Skipper's Computer Talks Back

--A 35-year-old blind woman with a talking computer says she will skipper a 44-foot yacht named Awesome in the 2,300-mile Pacific Cup from San Francisco Bay to Hawaii on July 4. "There is no reason why a blind person can't skipper or sail a boat," said Lynne Olsen of Emeryville, Calif., who lost her sight in an accident seven years ago. The Awesome is equipped with the latest electronic gear, including computers that speak. "We have a computer that is the first of its kind," Olsen said. "It's into global navigation systems. I speak to the computer while using a headset like an airline pilot's headset." She tells the computer what she wants and "it speaks back to me." Her charts have an overlay in Braille. Olsen, mother of two teen-agers, took a leave of absence as associate director of fund development with the Lighthouse for the Blind in San Francisco to prepare for the event, her first yacht race. Olsen's husband, Loren, who will be taking orders from his wife along with eight other crewmen, said he is certain she will be able to handle the race.

--The first mate and the boatswain--survivors of 4 1/2 days in a life raft after a storm sank the schooner Pride of Baltimore, said in Baltimore that they will marry. They were fulfilling a vow they made while treading water in the angry Atlantic along with the six other surviving crew members as they struggled in 90 m.p.h. winds to inflate their life raft. Boatswain Leslie McNish said: "I turned to Sugar and I said, 'If we ever get out of this, we're going to get married.' " "Sure. What the heck!" John (Sugar) Flanagan responded. Then the two fought to stay afloat until their rescue. They celebrated their engagement with a sip of water and a bite of a biscuit every eight hours for 4 1/2 days following the sudden May 14 squall that sank their ship 240 miles north of Puerto Rico. The eight survivors were rescued by a passing freighter that saw McNish's frantic SOS signal in the darkness. The boatswain, 30, and the first mate, 27, will marry at her parents' home in Somis, Calif., in late August.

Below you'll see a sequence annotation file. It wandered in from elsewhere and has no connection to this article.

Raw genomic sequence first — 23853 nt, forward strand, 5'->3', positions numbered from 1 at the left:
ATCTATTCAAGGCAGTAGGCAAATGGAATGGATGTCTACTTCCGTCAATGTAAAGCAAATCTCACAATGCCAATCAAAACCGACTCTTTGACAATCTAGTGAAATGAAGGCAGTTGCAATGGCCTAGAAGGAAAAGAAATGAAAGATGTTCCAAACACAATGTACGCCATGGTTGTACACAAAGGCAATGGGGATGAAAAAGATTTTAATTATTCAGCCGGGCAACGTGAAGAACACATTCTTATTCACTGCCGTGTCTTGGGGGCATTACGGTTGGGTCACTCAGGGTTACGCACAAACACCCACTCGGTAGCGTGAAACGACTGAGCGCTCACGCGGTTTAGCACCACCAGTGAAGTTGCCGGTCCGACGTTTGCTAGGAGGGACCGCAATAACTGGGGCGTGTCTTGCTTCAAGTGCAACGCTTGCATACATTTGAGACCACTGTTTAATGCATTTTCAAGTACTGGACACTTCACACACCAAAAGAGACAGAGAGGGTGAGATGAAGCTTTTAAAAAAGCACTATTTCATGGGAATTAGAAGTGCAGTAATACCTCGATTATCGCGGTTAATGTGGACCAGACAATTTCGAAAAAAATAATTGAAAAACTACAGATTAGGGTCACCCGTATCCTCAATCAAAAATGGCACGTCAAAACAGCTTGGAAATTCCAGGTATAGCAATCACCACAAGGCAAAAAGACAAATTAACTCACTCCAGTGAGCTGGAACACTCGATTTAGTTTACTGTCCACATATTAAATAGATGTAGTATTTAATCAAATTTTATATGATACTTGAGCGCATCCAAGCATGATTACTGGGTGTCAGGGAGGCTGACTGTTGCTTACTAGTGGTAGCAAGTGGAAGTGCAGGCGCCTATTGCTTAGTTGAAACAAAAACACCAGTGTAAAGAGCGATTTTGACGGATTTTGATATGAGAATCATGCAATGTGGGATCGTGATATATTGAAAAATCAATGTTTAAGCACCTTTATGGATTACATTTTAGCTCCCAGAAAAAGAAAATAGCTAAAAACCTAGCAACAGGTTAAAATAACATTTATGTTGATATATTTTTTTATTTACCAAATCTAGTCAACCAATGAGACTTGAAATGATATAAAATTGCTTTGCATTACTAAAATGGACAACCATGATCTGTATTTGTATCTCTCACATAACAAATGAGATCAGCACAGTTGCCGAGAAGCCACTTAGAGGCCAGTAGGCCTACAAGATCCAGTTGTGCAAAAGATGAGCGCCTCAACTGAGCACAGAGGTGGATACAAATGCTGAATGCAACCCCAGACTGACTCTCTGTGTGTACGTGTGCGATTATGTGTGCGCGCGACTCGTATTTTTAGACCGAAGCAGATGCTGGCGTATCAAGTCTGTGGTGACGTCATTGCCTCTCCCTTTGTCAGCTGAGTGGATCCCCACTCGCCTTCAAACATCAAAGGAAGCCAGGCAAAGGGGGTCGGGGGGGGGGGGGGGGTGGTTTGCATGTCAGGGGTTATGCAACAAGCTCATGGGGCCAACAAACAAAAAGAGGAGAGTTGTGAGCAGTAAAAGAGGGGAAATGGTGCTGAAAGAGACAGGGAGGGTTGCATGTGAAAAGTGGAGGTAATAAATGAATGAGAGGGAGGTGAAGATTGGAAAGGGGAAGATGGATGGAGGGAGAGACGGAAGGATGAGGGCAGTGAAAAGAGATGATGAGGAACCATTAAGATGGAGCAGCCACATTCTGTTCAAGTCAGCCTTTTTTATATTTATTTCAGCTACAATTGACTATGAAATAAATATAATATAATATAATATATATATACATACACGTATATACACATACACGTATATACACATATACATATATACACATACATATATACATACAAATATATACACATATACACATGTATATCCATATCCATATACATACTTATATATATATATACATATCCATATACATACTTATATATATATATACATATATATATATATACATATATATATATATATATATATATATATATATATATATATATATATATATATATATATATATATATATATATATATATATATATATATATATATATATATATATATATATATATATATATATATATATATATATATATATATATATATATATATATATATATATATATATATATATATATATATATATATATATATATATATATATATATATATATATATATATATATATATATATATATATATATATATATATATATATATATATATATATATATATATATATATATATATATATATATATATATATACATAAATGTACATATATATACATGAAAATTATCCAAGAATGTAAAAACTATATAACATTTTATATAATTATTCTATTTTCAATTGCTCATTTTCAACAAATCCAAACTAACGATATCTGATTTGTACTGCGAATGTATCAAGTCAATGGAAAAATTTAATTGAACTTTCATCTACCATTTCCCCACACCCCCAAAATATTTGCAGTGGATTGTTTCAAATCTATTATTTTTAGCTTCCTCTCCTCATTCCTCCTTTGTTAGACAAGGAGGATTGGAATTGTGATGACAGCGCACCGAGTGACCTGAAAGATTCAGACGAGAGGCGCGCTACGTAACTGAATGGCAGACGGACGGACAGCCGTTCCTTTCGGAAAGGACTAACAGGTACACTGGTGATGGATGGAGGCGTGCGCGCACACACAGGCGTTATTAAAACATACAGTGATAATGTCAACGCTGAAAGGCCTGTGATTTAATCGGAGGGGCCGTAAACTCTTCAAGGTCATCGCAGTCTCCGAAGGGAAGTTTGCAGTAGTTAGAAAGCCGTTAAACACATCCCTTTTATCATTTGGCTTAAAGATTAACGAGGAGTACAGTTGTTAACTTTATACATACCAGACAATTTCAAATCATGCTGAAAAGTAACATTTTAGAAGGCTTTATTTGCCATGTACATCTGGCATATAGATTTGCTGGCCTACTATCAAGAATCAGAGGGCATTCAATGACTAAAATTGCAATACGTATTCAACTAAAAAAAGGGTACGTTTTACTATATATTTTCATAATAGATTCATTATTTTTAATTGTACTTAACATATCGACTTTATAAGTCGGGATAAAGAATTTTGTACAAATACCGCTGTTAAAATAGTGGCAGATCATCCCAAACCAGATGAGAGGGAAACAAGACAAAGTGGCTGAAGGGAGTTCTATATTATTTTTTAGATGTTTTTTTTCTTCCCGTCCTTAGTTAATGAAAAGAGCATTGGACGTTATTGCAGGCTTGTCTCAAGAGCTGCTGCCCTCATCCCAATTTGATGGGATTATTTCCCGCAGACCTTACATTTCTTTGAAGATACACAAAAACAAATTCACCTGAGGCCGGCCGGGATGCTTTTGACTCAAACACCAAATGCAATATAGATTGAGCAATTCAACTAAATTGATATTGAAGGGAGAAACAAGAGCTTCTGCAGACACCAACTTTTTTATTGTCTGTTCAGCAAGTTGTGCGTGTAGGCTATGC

--Sen. Russell B. Long (D-La.) a leading opponent of televising Senate proceedings, has taken to wearing clip-on sunglasses on the floor of the chamber to cut the glare of the bright TV lights. "It's not a protest at all," says his press secretary, Bob Mann. "The lights hurt his eyes, it's as simple as that." Long, who is retiring this year after 36 years in the Senate, plans to vote against making TV cameras a permanent fixture when the issue comes up for debate next month, Mann said. Long argues that TV encourages senators to posture for the camera.

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